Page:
She said religious freedom advocates would not be putting this issue aside.
"The primaries are coming up at the end of May, so when voter guides come out, the candidates are going to have to answer, 'Will you vote to override Gov. Deal's veto of the religious liberty law?'
"So the governor thinks we can put this behind us now and move onto something else. Well, no. We're not giving up on this. If we have to bring it up every year, that's what we will do."
Peter Sprigg, a senior fellow at the Family Research Council, said Georgia's bill was actually very moderate when compared to the 30 other state religious-liberty laws. But he said corporations were responding to bare-knuckle pressure from LGBT activist groups.
"I would be surprised if anybody in those corporations read the bill, or understood what the bill was about," Sprigg told WND. "You had LGBT groups lying about the bill, and you had Gov. Deal and the corporations buying, accepting the lies, and that's basically why he vetoed it."
Deal claimed in a press conference Monday that his decision had nothing to do with pressure from corporations.
"He claims he's not responding to corporate pressure, but I don't believe that for a second," Sprigg said. "I think he is responding to the pressure and the threats of boycotts and so forth. I don't think any of those corporations would make good on those threats."
Case in point: Voters in the city of Houston repealed a non-discrimination bill that would have allowed transgender men to enter women's bathrooms last year in the face of threats from the NCAA that it would pull the Final Four college basketball tournament from Houston.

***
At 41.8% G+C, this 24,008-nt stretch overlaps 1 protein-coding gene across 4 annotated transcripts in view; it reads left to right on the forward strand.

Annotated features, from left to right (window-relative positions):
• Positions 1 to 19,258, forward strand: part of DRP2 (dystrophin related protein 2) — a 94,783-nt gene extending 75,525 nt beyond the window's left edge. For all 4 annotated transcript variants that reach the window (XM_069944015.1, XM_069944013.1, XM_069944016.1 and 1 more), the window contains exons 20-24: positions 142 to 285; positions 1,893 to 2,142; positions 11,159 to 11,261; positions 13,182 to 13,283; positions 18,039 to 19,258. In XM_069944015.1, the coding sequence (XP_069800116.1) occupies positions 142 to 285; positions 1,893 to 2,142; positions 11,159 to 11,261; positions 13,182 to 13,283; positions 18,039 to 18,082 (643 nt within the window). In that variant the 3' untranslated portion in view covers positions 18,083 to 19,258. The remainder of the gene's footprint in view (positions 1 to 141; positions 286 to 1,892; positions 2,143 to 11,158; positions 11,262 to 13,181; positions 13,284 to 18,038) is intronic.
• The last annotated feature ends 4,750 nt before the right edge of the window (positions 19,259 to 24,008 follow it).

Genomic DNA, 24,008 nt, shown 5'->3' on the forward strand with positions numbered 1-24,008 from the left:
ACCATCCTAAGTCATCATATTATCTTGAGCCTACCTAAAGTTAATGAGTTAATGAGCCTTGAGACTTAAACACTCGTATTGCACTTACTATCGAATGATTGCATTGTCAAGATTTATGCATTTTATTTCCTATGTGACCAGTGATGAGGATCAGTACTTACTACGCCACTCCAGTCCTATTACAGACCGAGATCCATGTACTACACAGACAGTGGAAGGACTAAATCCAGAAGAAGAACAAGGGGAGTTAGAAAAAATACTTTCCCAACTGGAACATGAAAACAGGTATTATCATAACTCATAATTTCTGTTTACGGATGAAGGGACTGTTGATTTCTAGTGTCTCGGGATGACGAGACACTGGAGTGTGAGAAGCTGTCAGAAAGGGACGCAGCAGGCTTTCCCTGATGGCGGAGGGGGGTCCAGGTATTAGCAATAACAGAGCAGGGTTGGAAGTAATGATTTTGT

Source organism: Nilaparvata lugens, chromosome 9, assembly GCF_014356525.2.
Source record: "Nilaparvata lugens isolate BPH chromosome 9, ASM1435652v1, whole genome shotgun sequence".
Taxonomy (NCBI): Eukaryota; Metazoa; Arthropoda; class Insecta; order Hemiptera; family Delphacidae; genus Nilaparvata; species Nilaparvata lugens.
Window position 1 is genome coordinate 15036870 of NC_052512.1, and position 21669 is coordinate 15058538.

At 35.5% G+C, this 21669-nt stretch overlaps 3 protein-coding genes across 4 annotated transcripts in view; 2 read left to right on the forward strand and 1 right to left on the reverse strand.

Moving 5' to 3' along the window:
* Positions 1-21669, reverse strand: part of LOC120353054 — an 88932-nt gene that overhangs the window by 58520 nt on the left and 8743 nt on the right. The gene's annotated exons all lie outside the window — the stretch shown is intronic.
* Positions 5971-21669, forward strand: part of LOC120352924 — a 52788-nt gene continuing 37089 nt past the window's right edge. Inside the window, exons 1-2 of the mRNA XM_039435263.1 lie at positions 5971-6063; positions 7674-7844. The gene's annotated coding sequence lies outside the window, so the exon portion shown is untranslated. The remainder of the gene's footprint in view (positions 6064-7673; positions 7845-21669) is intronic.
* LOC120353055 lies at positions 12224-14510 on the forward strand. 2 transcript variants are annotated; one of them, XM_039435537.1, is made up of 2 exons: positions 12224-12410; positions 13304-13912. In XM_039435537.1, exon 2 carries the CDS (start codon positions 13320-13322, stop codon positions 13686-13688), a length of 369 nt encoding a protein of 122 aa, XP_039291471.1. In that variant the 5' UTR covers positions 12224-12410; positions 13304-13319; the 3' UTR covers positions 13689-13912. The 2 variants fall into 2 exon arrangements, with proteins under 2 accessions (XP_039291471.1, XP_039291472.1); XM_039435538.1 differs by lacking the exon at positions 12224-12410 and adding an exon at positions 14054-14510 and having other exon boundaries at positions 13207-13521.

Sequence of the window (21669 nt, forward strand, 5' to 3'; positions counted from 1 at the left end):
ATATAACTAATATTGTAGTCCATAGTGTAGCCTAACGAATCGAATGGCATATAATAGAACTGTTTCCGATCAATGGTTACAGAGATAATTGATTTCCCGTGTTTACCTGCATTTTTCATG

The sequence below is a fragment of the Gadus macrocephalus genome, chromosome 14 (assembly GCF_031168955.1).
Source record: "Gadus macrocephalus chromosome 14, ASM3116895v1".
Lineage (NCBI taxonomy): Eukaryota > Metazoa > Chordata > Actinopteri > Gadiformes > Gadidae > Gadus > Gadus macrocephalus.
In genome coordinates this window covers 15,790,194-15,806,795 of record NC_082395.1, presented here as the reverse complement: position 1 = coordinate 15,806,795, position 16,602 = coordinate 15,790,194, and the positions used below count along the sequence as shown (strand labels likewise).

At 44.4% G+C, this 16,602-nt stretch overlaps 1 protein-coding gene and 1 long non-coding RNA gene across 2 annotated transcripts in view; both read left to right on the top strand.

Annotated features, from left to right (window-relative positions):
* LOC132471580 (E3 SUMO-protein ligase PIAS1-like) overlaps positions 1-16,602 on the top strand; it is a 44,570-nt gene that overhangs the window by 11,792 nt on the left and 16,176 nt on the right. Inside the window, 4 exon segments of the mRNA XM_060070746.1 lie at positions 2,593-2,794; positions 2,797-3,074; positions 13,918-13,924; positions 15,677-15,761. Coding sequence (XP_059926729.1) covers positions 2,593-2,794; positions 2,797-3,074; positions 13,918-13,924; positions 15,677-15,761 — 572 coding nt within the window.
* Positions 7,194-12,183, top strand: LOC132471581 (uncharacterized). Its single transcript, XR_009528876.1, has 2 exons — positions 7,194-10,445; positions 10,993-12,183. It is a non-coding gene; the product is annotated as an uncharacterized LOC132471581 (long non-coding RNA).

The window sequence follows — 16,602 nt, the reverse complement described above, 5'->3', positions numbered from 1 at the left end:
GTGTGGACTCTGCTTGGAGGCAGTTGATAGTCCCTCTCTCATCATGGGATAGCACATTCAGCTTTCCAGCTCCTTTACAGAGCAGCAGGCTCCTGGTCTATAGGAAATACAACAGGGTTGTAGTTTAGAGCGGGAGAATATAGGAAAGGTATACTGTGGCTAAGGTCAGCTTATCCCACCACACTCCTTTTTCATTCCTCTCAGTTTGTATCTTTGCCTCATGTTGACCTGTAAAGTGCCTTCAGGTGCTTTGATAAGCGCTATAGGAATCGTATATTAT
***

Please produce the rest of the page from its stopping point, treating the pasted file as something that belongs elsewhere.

The fact that the Final Four will go on as scheduled in Houston next week is proof that most of the boycott threats are just that – empty threats.
"After Houston voters repealed their non-discrimination laws, well, the Final Four is going to be held in Houston next week anyway," Sprigg said. "All the language, all the blowing wind about boycotts are not going to take place."
Phyllis Schlafly, founder of the Eagle Forum and an activist in the culture wars for more than 50 years, said the corporations are coming down on the wrong side of history, and Gov. Deal should not have caved to their pressure.
"It's disgraceful. Why are the corporations so eager to kill it? You don't find many economic reasons," she said, when such a small percentage of the population, especially in a conservative state like Georgia, is in favor of kowtowing to the LGBT agenda.
So what would Schlafly tell the corporate titans if she had their ear?
"Well, they ought to get together, and they ought to say, 'Religious liberty is one of our founding principles, and we need to stand for that,'" she said. "It's in the Bill of Rights."
She realizes this would not assuage radical LGBT activists.
"It's not just about freedom and equality for them; it's an attempt to force the rest of us to go along with their views," she said. "There are so many things going wrong in the country now. Nobody wants to fight the gay lobby. They're just so ugly in their tactics. They use intimidation."
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Override of governor's veto unlikely
Georgia State Sen. Josh McKoon, R-Columbus, is one of the bill's most ardent backers. He said there's a lot of talk about calling the Georgia Legislature back to Atlanta for a special session to override Deal's veto.
But the chances of that happening are a slim. It would require three-fifths or 108 signatures to call lawmakers back to the Capitol and then 125 votes to override.
The bill passed the House by a vote of 104-65.
"I can't tell you if that level of support exists," McKoon told WND. "But we will continue to press the governor and reintroduce the bill in January."